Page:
Earlier this year the GOP and Trump administration rushed to kill consumer broadband privacy rules. While the broadband industry cried like a colicky toddler when the rules were originally proposed, they were relatively modest -- simply requiring that ISPs clearly disclose what they're selling, who they're selling it to, and provide working opt out tools. The rules were proposed after ISPs repeatedly showed they were incapable of self-regulating on this front (see Verizon's zombie cookies, AT&T's attempts to charge you more for privacy, and CableOne's declaration it wanted to use credit scores to provide even worse customer support).
As a direct result of the GOP and Trump administrations attack on consumer privacy rules, more than a dozen states began proposing their own privacy rules to try and close the gap. While there's a real threat of these state laws being downright bad and/or inconsistent, that's probably something ISP lobbyists should have thought about before killing the FCC's modest and more uniform rules. You might recall that the EFF threw its support behind California's privacy law (AB 307, pdf), noting that it was solid enough to provide a template to other states for some uniformity on the consumer privacy protection front.
But thanks to some immense, cross-industry lobbying pressure, that proposal was killed back in Septmeber. In a new blog post, the EFF details precisely how Google and Facebook (under the blanket proxy of the Internet Association) joined forces with their historical nemeses in the broadband industry, using a rotating crop of outright lies to vilify the proposal:
"Big Telco’s opposition was hardly surprising. It was, after all, their lobbying efforts in Washington D.C. that repealed the privacy obligations they had to their customers. But it’s disappointing that after mostly staying out of the debate, Google and Facebook joined in opposing the restoration of broadband privacy for Californians despite the bill doing nothing about their core business models (the bill was explicitly about restoring ISP privacy rules). Through their proxy the Internet Association, which also represents companies like Airbnb, Amazon, Etsy, Expedia, LinkedIn, Netflix, Twitter, Yelp, and Zynga, among others—Google and Facebook locked arms with AT&T, Verizon, and Comcast to oppose this critical legislation. What is worse, they didn’t just oppose the bill, but lent their support to a host of misleading scare tactics."
Among the bullshit used by these companies to kill the proposal included claims that the rules would somehow result in consumers being magically inundated by popups and all manner of new cyber threats, as this ad featuring a vulnerable toddler insists:
But this coagulation of lobbyists also repeatedly told lawmakers that the new rules would also only act to embolden nazis and extremists, another blatantly false claim. Documents submitted to lawmakers went so far as to use the recent violent attacks in Charlottesville as fear mongering fodder. From one "fact" sheet circulated to lawmakers in the state:
"This would mean that ISPs who inadvertently learned of a rightwing extremist or other violent threat to the public at large could not share that information with law enforcement without customer approval. Even IP address of bad actor [sic] could not be shared.
As the EFF points out, this claim wasn't even remotely true.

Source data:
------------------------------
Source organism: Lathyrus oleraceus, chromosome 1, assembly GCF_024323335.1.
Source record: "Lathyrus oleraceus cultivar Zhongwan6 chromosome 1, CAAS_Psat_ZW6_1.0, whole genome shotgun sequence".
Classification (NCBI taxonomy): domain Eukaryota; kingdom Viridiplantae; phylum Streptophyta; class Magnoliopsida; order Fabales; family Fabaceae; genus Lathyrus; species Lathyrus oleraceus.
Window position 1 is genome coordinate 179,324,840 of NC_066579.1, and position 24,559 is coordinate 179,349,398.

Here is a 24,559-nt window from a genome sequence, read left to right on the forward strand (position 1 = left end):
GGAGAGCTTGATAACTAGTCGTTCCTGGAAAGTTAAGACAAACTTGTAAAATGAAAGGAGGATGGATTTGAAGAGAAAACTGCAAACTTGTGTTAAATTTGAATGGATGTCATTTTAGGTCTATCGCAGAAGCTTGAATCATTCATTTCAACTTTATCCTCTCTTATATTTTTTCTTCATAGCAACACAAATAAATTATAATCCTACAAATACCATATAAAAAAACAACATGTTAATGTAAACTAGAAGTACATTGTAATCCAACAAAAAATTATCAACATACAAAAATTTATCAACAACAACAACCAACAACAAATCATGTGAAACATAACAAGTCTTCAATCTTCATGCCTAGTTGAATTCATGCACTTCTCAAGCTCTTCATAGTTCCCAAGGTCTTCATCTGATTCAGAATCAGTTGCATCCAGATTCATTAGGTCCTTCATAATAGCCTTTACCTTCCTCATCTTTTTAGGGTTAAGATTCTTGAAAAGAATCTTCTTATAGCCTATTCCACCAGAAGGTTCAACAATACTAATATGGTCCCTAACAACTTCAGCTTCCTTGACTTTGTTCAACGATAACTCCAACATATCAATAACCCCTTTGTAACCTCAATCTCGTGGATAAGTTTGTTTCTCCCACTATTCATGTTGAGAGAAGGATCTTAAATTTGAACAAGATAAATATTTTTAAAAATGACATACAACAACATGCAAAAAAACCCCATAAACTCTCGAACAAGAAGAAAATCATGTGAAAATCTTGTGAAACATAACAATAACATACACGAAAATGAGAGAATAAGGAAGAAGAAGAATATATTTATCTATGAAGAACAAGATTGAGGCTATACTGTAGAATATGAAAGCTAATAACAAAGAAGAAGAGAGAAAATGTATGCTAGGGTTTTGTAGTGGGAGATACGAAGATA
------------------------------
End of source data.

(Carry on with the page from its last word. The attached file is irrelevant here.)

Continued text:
AB 375 specifically carved out exceptions to consumer approval for any “fraudulent, abusive, or unlawful use of the service.” The bill also included a “catchall provision” that allowed ISPs to disclose information “as otherwise required or authorized by law.” In other words, nothing in the bill even remotely got close to hampering law enforcement's ability to do its job. The California Electronic Communications Privacy Act (CalECPA) also makes it clear that ISPs can disclose information to law enforcement provided it doesn’t run afoul of state or federal law. Of course Google and Facebook knew this -- because they supported it.
Underneath all of this bullshit sits one undeniable truth. Silicon Valley and telecom giants didn't like this bill for one reason: an informed, protected consumer is more likely to opt out of invasive behavioral tracking, costing the giants money. Of course a lobbyist can't just come out and say this, so instead California lawmakers were inundated with all manner of distasteful, but clearly effective, bullshit. Bullshit most of them were willing to happily swallow to protect campaign contributions.
But as the EFF notes, the consumer broadband privacy problem isn't going away, and is only going to get worse. The broadband industry isn't competitive and in many areas cable's monopoly over broadband is growing faster than ever, meaning less market pressure to behave. With no competition and the rise of rubber stamp regulators at Trump's FCC and FTC, there's little to nothing keeping these ISPs in check as they hoover up everything from user location and GPS data to everything you're doing with your IOT devices.
Belief that mindless deregulation of the telecom sector is going to magically fix this problem remains an antiquated canard, as ongoing privacy violations in the space should be making abundantly clear. The FCC's privacy rules, which would have taken effect back in March, were the very least we could do to protect these captive customers from privacy abuses. But thanks to joint lobbying by Silicon Valley giants and companies like Comcast, we're now staring down the barrel of a very uncertain future. One where AT&T and Comcast make protecting your privacy a luxury option -- if that option exists at all.
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